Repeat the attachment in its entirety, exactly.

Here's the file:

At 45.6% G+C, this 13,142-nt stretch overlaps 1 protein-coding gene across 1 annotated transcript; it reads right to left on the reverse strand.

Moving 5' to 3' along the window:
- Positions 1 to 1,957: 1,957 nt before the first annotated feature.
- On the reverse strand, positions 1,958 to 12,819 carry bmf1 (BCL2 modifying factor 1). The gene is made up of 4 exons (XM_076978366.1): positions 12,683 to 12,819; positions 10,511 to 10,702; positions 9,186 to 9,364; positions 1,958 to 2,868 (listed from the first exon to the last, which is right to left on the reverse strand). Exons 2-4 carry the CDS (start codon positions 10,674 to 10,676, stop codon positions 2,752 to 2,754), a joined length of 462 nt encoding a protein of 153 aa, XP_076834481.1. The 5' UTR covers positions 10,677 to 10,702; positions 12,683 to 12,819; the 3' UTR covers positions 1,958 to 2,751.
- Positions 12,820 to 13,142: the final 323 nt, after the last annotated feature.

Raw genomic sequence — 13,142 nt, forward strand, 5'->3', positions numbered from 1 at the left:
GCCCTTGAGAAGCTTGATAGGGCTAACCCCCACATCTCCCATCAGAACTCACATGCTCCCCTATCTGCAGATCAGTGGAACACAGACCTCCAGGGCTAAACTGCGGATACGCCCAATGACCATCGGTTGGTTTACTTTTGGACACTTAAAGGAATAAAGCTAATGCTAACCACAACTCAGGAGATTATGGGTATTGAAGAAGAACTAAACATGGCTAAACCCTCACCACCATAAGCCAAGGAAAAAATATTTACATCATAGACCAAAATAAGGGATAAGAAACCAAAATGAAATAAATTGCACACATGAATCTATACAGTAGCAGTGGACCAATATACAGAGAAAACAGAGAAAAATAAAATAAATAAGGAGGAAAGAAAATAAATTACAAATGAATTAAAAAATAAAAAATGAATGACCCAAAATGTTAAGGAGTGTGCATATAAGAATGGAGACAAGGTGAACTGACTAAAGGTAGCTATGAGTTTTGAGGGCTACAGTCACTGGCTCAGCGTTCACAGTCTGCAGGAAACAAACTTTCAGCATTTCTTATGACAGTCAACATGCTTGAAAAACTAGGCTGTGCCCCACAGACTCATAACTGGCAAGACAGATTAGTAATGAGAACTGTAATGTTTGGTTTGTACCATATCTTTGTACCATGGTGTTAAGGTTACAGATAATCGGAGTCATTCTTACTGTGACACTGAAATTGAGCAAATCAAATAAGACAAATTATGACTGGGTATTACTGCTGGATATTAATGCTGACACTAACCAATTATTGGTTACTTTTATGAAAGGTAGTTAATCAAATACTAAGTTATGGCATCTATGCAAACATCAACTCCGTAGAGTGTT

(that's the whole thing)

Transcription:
At 45.6% G+C, this 13,142-nt stretch overlaps 1 protein-coding gene across 1 annotated transcript; it reads right to left on the reverse strand.

Moving 5' to 3' along the window:
- Positions 1 to 1,957: 1,957 nt before the first annotated feature.
- On the reverse strand, positions 1,958 to 12,819 carry bmf1 (BCL2 modifying factor 1). The gene is made up of 4 exons (XM_076978366.1): positions 12,683 to 12,819; positions 10,511 to 10,702; positions 9,186 to 9,364; positions 1,958 to 2,868 (listed from the first exon to the last, which is right to left on the reverse strand). Exons 2-4 carry the CDS (start codon positions 10,674 to 10,676, stop codon positions 2,752 to 2,754), a joined length of 462 nt encoding a protein of 153 aa, XP_076834481.1. The 5' UTR covers positions 10,677 to 10,702; positions 12,683 to 12,819; the 3' UTR covers positions 1,958 to 2,751.
- Positions 12,820 to 13,142: the final 323 nt, after the last annotated feature.

Raw genomic sequence — 13,142 nt, forward strand, 5'->3', positions numbered from 1 at the left:
GCCCTTGAGAAGCTTGATAGGGCTAACCCCCACATCTCCCATCAGAACTCACATGCTCCCCTATCTGCAGATCAGTGGAACACAGACCTCCAGGGCTAAACTGCGGATACGCCCAATGACCATCGGTTGGTTTACTTTTGGACACTTAAAGGAATAAAGCTAATGCTAACCACAACTCAGGAGATTATGGGTATTGAAGAAGAACTAAACATGGCTAAACCCTCACCACCATAAGCCAAGGAAAAAATATTTACATCATAGACCAAAATAAGGGATAAGAAACCAAAATGAAATAAATTGCACACATGAATCTATACAGTAGCAGTGGACCAATATACAGAGAAAACAGAGAAAAATAAAATAAATAAGGAGGAAAGAAAATAAATTACAAATGAATTAAAAAATAAAAAATGAATGACCCAAAATGTTAAGGAGTGTGCATATAAGAATGGAGACAAGGTGAACTGACTAAAGGTAGCTATGAGTTTTGAGGGCTACAGTCACTGGCTCAGCGTTCACAGTCTGCAGGAAACAAACTTTCAGCATTTCTTATGACAGTCAACATGCTTGAAAAACTAGGCTGTGCCCCACAGACTCATAACTGGCAAGACAGATTAGTAATGAGAACTGTAATGTTTGGTTTGTACCATATCTTTGTACCATGGTGTTAAGGTTACAGATAATCGGAGTCATTCTTACTGTGACACTGAAATTGAGCAAATCAAATAAGACAAATTATGACTGGGTATTACTGCTGGATATTAATGCTGACACTAACCAATTATTGGTTACTTTTATGAAAGGTAGTTAATCAAATACTAAGTTATGGCATCTATGCAAACATCAACTCCGTAGAGTGTT